…very informative piece about the North Adams Hospital (narh)…
he wrote this piece for the Boston Globe…
THE CLOSING of North Adams Regional Hospital highlights a big challenge facing health care in our state.
After the hospital closes, some of its services will be sustained, but others will be lost. Some physicians will stay, but others will retire or relocate their practices, further worsening access to care.
Over half of the Massachusetts hospitals open when John F. Kennedy was elected president have now closed. Not one that closed was a major teaching hospital. Heavy reliance on teaching hospitals helps explain our state’s extraordinarily high hospital costs. The pattern of closings may be partly responsible for that reliance.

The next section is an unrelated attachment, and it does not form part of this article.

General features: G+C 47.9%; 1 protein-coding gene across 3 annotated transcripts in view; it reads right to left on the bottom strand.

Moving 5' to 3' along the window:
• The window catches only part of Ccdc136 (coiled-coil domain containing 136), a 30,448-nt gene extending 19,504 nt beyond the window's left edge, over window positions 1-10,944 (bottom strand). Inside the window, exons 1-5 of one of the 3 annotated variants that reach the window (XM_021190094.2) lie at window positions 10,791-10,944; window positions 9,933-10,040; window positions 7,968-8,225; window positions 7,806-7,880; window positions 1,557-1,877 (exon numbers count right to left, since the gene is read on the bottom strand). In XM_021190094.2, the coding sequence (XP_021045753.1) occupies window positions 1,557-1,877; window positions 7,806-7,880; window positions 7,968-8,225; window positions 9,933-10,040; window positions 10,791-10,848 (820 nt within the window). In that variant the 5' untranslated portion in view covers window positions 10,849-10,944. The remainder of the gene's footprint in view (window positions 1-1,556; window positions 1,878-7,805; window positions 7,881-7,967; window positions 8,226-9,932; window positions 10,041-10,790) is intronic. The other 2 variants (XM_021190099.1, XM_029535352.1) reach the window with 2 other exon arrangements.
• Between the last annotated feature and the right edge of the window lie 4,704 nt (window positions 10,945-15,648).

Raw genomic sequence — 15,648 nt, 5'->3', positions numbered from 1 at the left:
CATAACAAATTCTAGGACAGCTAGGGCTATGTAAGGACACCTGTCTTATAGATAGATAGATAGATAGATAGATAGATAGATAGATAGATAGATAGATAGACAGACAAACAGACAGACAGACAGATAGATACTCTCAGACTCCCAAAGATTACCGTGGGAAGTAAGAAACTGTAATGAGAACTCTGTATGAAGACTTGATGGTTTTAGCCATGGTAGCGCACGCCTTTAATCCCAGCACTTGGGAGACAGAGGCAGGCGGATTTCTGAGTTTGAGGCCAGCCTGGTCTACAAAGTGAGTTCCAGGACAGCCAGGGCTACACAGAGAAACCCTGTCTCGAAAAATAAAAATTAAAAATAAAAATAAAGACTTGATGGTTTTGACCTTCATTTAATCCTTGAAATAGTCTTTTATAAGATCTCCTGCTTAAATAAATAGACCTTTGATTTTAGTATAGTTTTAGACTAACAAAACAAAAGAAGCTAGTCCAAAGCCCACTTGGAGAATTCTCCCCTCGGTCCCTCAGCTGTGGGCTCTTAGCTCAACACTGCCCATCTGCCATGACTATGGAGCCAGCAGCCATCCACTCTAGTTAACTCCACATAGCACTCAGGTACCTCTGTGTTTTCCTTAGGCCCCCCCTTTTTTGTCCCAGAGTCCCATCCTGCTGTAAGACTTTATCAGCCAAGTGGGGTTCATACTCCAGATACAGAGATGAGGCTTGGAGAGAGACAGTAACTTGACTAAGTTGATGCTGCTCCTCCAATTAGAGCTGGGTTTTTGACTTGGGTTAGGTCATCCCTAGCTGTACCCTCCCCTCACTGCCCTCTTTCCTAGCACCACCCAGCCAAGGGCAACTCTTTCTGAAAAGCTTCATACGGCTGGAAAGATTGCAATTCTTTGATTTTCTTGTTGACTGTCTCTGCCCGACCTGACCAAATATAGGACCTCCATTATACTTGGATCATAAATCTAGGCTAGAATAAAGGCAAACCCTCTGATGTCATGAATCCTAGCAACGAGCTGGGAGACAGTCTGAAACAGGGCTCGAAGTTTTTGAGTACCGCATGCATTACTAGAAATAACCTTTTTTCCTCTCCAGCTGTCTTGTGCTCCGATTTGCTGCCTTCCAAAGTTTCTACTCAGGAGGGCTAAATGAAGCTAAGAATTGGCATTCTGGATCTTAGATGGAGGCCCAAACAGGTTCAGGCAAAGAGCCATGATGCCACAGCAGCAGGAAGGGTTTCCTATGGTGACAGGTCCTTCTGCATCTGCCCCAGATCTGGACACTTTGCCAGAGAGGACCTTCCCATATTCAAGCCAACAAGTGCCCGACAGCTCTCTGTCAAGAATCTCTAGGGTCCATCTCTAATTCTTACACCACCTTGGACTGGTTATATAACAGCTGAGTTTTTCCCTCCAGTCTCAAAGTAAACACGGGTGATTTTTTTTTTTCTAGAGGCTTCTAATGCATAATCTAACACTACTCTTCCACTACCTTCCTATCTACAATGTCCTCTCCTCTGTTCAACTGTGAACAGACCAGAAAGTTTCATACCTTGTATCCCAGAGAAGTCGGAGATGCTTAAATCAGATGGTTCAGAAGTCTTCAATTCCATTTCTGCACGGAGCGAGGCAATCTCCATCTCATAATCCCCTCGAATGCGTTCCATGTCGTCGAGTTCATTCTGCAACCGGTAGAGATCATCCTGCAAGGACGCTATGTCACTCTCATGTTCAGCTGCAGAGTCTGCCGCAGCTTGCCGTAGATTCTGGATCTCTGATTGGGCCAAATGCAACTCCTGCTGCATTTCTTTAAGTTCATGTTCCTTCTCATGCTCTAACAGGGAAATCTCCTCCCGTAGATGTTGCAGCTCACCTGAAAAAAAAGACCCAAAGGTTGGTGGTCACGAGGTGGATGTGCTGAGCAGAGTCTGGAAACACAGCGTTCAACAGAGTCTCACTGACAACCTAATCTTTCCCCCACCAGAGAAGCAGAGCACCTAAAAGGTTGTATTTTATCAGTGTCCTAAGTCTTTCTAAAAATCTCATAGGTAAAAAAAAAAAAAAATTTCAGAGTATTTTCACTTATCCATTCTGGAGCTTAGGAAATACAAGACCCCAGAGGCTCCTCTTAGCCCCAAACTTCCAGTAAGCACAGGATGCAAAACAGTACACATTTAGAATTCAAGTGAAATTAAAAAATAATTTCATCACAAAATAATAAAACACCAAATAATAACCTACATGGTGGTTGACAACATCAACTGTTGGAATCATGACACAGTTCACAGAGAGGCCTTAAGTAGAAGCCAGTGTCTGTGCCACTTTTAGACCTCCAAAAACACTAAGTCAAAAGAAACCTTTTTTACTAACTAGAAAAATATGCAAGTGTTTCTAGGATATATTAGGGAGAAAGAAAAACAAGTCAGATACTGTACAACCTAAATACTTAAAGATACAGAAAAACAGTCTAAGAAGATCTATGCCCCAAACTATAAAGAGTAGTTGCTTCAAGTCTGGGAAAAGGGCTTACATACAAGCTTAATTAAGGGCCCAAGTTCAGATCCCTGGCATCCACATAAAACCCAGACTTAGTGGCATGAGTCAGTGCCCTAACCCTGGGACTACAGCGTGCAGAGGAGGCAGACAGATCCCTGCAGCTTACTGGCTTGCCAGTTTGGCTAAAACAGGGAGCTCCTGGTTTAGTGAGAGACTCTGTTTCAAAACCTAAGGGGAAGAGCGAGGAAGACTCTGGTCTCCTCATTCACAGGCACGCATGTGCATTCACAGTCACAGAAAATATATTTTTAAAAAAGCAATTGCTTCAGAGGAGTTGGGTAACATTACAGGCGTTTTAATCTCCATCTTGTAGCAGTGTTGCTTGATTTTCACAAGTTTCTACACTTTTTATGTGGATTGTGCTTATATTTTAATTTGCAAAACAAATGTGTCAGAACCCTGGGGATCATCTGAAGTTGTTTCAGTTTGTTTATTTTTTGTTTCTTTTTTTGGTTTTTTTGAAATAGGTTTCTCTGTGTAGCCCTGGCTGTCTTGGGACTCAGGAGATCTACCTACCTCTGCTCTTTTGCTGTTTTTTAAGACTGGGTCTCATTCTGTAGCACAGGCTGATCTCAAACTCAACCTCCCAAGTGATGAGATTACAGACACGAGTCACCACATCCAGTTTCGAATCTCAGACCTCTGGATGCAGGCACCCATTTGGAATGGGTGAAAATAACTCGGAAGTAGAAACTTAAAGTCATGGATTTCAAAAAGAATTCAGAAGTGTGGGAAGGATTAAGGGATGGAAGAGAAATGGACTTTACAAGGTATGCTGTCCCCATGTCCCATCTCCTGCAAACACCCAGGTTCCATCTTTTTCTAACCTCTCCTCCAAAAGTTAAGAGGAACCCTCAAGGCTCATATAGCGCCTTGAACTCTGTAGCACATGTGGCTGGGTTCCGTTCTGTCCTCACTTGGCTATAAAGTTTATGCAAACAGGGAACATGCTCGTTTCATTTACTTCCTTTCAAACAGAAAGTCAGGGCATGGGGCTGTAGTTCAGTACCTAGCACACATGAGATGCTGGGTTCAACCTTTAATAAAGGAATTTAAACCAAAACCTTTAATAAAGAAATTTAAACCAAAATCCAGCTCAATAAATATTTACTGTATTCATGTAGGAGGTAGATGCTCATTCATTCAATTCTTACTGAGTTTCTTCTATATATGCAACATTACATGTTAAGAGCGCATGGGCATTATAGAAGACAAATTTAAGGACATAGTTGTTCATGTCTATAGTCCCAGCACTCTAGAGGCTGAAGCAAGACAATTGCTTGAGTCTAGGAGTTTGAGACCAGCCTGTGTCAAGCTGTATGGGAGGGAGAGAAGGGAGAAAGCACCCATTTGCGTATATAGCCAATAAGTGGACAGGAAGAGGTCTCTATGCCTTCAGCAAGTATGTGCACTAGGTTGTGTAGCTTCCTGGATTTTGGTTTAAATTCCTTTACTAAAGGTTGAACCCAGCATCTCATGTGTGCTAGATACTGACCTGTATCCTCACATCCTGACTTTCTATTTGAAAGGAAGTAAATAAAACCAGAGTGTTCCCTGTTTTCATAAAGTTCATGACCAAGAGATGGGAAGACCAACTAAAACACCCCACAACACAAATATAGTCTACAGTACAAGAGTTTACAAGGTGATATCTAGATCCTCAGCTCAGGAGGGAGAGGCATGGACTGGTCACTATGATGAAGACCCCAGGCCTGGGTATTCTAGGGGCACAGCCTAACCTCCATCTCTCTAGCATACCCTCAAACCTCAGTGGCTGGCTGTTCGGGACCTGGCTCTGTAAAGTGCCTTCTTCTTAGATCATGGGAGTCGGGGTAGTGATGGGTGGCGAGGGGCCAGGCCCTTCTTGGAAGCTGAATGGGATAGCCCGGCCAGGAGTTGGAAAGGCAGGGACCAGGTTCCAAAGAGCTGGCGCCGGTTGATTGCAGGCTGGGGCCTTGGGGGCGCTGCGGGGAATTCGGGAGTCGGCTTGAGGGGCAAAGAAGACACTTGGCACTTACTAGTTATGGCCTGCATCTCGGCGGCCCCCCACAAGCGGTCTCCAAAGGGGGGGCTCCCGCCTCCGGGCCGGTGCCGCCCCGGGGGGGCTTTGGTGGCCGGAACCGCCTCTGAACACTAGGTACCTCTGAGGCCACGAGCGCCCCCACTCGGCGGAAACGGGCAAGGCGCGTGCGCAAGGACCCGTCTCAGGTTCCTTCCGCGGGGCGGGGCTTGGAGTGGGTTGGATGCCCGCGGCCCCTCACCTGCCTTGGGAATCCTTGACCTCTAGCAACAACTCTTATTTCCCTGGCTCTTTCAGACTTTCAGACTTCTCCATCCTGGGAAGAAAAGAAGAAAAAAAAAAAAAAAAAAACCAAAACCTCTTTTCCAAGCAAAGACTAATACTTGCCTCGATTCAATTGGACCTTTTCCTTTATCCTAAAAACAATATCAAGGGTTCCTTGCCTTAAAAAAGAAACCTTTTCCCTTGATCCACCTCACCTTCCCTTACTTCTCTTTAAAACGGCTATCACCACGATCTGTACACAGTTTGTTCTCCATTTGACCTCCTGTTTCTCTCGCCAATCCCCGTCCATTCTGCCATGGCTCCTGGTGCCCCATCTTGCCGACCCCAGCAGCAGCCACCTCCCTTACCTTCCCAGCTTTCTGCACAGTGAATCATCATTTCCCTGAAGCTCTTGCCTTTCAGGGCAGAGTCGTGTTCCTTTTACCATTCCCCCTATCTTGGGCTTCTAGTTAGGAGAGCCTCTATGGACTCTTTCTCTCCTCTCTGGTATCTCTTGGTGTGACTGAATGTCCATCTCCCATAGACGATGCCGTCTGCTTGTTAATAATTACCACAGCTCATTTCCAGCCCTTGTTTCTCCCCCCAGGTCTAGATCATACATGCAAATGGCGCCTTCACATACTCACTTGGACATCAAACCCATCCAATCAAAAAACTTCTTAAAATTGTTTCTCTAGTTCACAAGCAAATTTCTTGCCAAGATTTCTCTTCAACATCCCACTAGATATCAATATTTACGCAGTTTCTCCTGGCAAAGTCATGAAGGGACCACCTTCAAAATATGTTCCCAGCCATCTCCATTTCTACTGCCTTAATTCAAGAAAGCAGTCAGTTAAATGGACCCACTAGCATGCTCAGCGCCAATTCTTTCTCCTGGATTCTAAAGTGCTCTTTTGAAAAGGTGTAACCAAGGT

Some might suppose that a functioning free market protects needed and well-run hospitals while closing unneeded and inefficient ones. Sadly, that pattern seldom prevails. Low-cost, efficient hospitals are not likelier to survive. But hospitals in wealthier places, with more patients insured by higher-paying insurers, rarely close. Some call this survival of the fattest.
A broken market is matched by ineffective government. Laws, regulations, and financing to protect all needed hospitals and their patients are weak.
Massachusetts state government should identify the hospitals, emergency departments, and other services that are essential to protecting the health of the public. It should act to ensure that needed institutions and services are paid enough to cover the cost of efficient provision of essential care.
Ultimately, the health care we all get depends heavily on the caregivers we’ve got.
The writer is a professor of health policy and management at Boston University School of Public Health.